Hello community!For this month’s tip I would like to bring all of you on my journey along the picture-making road.
I would like to describe my creative process so maybe you can steal some ideas for yourself.
If you do it, please tell me how it will work for you!
Like most of us, I find inspiration anywhere, from movies to songs, but most of the time I find a story to tell just by watching the minifigures I have.
In this picture, I had a look at my superheroes minifigs and I found this lonely hobgoblin which popped out immediately due to the orange bright look.I loved the color scheme and I tried to figure out how I could possibly use it and what kind of stories it wanted to tell me.
To foster creativity, I changed some details, switching the head with a Hidden Side’s one and putting on a Ninjago’s villain’s armor. Then it looked more like a badass soldier, instead of a superhero.
Immediately came to my mind the story of this banished evil spirit, searching for vengeance in a non-well-defined castle of the middle ages.
I pinned the idea on my phone (I use Google Keep) then I let it ferment for some time.
Then, when it’s time to scroll through my list to find the next picture, is the idea itself which is calling me and suggesting that is the right time to shoot. Sometimes this process is very fast and I don’t even write the idea because I want to shoot it as soon as possible.
THE COMPLICATED SHOOTING
I define a picture “complicated” when my story is calling for an elaborate setup or I don’t have a clue on how to compose the frame.To avoid preparing everything, then find out that I hate it, I use a technique called “do-ugly-sketches-to-test-out-the-composition”.
I force myself to draw 2-to-4 thumbnails to picture different compositions, then I start to analyze them to understand what I like the most and what is feasible.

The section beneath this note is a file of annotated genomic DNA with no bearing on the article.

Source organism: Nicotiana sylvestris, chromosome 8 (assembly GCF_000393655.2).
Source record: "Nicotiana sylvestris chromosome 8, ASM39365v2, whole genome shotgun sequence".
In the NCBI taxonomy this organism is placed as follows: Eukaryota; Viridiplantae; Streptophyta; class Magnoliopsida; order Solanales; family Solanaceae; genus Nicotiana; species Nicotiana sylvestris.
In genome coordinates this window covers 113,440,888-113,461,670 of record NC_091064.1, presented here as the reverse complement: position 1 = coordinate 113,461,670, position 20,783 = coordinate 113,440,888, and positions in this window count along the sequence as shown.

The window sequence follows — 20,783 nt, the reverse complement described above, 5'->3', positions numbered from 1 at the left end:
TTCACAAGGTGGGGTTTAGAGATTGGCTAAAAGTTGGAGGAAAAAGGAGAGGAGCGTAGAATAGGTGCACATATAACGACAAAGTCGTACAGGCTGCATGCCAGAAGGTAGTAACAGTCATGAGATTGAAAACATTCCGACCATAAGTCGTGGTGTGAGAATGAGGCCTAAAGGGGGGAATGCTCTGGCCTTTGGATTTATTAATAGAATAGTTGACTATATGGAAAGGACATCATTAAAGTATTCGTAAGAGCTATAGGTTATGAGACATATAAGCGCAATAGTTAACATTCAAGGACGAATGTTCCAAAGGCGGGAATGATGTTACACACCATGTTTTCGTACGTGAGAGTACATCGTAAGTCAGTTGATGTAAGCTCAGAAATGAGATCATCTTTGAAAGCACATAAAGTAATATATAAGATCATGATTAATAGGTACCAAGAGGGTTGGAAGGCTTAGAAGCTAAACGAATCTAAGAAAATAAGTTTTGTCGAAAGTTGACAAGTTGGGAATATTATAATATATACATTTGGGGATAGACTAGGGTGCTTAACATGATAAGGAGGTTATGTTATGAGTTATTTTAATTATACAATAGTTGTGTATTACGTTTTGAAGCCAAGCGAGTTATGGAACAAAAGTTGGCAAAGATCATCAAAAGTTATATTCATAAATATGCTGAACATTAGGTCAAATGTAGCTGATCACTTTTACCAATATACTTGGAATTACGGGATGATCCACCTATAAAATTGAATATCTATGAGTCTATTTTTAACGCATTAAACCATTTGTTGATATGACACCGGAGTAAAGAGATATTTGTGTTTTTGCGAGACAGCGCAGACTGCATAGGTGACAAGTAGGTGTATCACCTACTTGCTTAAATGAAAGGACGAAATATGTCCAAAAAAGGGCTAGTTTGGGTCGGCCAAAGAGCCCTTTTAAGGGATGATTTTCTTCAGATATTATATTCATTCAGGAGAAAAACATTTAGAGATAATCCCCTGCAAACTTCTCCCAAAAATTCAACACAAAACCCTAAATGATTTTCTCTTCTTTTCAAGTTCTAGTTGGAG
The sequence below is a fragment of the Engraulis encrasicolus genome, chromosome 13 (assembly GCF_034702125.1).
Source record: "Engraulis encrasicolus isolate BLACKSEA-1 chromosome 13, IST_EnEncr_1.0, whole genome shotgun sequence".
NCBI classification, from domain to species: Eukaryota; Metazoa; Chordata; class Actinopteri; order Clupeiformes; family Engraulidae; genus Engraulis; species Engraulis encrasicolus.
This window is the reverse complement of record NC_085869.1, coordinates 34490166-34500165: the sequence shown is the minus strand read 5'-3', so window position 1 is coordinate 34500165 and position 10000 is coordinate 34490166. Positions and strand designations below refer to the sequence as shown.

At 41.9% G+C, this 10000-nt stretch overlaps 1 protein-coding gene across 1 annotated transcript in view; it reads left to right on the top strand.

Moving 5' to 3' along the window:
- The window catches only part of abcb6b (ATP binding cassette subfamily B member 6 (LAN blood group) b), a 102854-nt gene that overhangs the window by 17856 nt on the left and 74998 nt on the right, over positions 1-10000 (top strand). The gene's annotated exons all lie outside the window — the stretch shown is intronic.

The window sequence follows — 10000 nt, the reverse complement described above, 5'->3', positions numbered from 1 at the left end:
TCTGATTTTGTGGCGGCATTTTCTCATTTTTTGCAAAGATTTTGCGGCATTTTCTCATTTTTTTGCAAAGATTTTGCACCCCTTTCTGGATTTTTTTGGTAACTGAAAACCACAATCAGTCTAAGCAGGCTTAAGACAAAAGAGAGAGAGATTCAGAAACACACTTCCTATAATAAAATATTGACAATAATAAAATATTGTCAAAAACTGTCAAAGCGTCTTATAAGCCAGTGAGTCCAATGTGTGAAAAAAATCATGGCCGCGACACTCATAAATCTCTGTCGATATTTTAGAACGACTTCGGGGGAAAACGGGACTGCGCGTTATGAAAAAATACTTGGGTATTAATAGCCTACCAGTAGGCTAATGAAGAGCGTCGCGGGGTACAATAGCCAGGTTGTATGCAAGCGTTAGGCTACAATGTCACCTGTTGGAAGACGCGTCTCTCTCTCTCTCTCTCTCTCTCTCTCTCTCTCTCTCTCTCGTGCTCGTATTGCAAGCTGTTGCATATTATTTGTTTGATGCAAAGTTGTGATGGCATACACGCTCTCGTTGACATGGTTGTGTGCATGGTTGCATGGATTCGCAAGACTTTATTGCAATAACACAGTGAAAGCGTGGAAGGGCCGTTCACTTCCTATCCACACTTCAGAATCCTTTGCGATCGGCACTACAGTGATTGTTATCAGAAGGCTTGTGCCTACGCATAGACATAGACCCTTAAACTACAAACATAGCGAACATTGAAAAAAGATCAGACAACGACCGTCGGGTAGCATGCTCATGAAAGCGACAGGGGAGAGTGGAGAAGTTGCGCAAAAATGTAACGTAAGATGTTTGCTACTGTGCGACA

Recently I started to draw digitally so I can easily add some notes without impacting the sketch too much.You can see this approach here, with this Frozen photo.
I sketched four thumbnails because I knew the setup was huge due to the Olaf plush’s size so I wanted to avoid setting something up for nothing.
The first setup was the most appealing to me but also the most challenging one.
But at the very end, I tried and I am very satisfied with the result.
The other thumbnails were a backup plan, some of them discarded immediately as you can read in the notes.
BEING SET UP BY THE SETUP
When I start to physically compose the setup I do not stick to my original idea but I let myself be guided by the details.In this Ladyhawke’s picture, for example, I wanted to replicate the exact look of the frame which was my inspiration, using cotton to build the clouds.
Then I decided that what I wanted the most was a bright sunset.
Also because I forgot I don’t have any cotton. So I changed a bit the idea that stuck to my mind and I forced myself to just experiment with light, lens, and posing and see what I liked the most.
This is why it’s unusual that my final picture is exactly 100% what i had in mind, but it always represent the best shot that i could do in that particular moment
Once I decided and composed the story (in a sketch) there are two critical factors that lead me into making the picture: how many times do I need to prepare the setup and how messy will be after the shooting.
If I need a lot of time to prepare the setup, I try to figure out how I could reduce it. If i have to build something, then i’ll do it along the week in order to get to the shooting day where I just have to place the elements.
If the setup is going to be messy after the shooting, most probably is a no-shoot. I hate to clean up! But if I really am in love with the story, i will plan my shooting when I have enough time to clean everything up, like in this underwater picture.
At first, I tried with magic sand but the result was not appealing to me. Then I resigned myself to having to clean up and I’ve used real sand.
But I did my best to have a quick cleaning process afterwards!
That’s it for my creative process. I’ve shared some insights that lead me to the picture, I hope you find it interesting and maybe learned something new.
If you try something, let me know!
Until next timeMarco (The APhOL)
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